Recently, I spoke on Luke 8:4-18 – what is known as “The Parable of the Sower.” The passage deals with the complex issue of why some people are “saved” and others are not, and as I expected there were a lot of questions about the nature of salvation.
Particularly, someone asked about the meaning of “hearing the word, hold it fast in an honest and good heart” in verse 15. The actual question was:
What will be the results of those who have never heard The Word or care to abide by it but are “decent” people. Will they be “saved”? And we all know that no one, outside of the Trinity, is perfect and can put The Word into “perfect practice”. I know I need to work a lot harder to be a better listener and see-er. I really have no idea if some people will never be saved.
This is a great question, and it is also a very common one that believers struggle with. If I might rephrase the question, it is something like this:
Is there any hope of salvation for those who do not receive “the Word”?
To answer the question, we need to make sure that we carefully define the term The Word. According to the Gospel writer John, The Word is Jesus himself, revealed as a part of the divine godhead – the Creator and Redeemer of all things (John 1). The Scriptures themselves reveal to us the Living Word, and I would go as far as to say that if Jesus is not the Living Word then the Written Word is empty and meaningless. As Paul points out:
And if Christ has not been raised, your faith is futile and you are still in your sins. Then those also who have fallen asleep in Christ have perished. If in Christ we have hope in this life only, we are of all people most to be pitied. (1 Corinthians 15:17-19)
The Scriptures, Christianity – they have no meaning without Christ, and therein lies the answer to the question. At its core, the Christian faith is grounded in the idea that Jesus is the living Word. He is the written Word’s fulfillment (Matthew 5:17) and the satisfaction of all earthly requirements of salvation (Galatians 2:22-29. He is, as the author of Hebrews put it, “the author and finisher of our faith.” Without him, there is no salvation. (Acts 4:12)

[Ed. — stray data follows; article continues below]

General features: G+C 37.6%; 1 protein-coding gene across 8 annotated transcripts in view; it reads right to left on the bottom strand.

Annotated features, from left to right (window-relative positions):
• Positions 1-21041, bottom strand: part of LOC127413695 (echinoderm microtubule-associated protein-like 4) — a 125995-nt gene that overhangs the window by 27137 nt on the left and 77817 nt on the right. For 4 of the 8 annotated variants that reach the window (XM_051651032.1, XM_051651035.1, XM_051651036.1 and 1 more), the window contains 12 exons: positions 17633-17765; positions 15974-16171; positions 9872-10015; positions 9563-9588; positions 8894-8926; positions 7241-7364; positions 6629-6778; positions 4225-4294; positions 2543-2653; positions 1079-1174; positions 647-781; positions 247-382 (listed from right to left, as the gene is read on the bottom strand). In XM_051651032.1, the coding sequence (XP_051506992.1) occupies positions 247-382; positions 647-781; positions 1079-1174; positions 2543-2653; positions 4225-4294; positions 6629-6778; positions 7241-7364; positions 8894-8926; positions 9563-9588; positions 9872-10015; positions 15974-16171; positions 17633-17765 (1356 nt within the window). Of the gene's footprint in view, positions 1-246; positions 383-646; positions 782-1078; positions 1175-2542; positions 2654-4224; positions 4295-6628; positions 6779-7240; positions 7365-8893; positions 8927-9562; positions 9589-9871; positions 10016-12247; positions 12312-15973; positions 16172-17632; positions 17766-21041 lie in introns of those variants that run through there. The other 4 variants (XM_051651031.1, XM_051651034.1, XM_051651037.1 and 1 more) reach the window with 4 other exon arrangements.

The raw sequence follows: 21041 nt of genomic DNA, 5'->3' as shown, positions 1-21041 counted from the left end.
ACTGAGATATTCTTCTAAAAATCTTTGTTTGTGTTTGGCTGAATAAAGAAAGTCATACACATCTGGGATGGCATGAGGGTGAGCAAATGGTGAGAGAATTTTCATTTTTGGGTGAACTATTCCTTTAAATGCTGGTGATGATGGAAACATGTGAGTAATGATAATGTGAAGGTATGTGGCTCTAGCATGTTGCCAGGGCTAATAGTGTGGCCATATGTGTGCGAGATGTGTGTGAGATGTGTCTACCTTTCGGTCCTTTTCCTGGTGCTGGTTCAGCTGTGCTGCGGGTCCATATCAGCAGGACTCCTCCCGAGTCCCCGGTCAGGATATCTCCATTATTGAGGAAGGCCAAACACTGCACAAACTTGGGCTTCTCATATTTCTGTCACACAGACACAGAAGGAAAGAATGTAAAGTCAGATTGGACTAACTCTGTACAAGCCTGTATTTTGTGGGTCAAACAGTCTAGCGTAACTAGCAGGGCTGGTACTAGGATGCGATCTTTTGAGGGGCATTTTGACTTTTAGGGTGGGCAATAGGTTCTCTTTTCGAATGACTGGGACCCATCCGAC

The Christian faith is inherently exclusive. This offends some people, but there is no way around it. Christianity not only excludes those who have no exposure to the Scriptures but also those who look to the Scriptures but deny Christ.
Jesus’ parable of the sower was addressed directly to those who claimed to the know the Scriptures but denied Him as the Word of God. It is a universal statement, pertaining to those who appeared to be His disciples as much as to those who would never be exposed to His Word. While one of the soils he mentions in the parable never receives the Word, two of them do receive it but then let it die within them – burnt up and dry because of the rock or choked out by the weeds.
Now, having made such exclusive statements, let me offer some hope. Throughout his letter to the Romans, the apostle Paul makes it plain that those who would receive Jesus as the Word will be given opportunity. Revelation will reach them, and those who will follow Him will be given the opportunity. This is why the Church has a mandate to “make disciples of all nations”. We are called to work to share Jesus Christ with as many as will hear, knowing that not all will receive.
The more we allow God to expand our vision, the greater the opportunity the Church has to be a part of the harvest he has prepared. (John 4:34-38, Acts 10:34-43) One of the great sins of the Church is that we narrow God’s vision and restrict the scope of what He can do through us. We dismiss classes of people because they do not fit our idea of “good soil.”
To bring these thoughts full circle to the original question, are there some people who will “never be saved”? I believe that from our human perspective, we do not have the right to say “never.” God’s vision transcends our ability to perceive, and those we might dismiss as “unreachable” may turn out to be “good soil”.
Jesus’ parable of the sower was not absolute. In other words, it was not predeterminative. Jesus was not saying that all people are always in one of the four categories, but rather that every time we are exposed to the Word (and remember, he meant himself) we can be one of the four. Just as Simon Peter and James could not be able to grasp that all nations could receive the gospel and needed Paul to preach the gospel to them afresh (Galatians 1), we sometimes lose sight of Jesus and our growth dries up or is choked out.
People are not in irreversible spiritual state until death. As long as their is breath in their lungs (a breath that comes from God, by the way – Genesis 2), there is hope. As long as they can be exposed to the Word, there is potential for them to be “good soil.” We must never give up the hope that God can do the miraculous thing.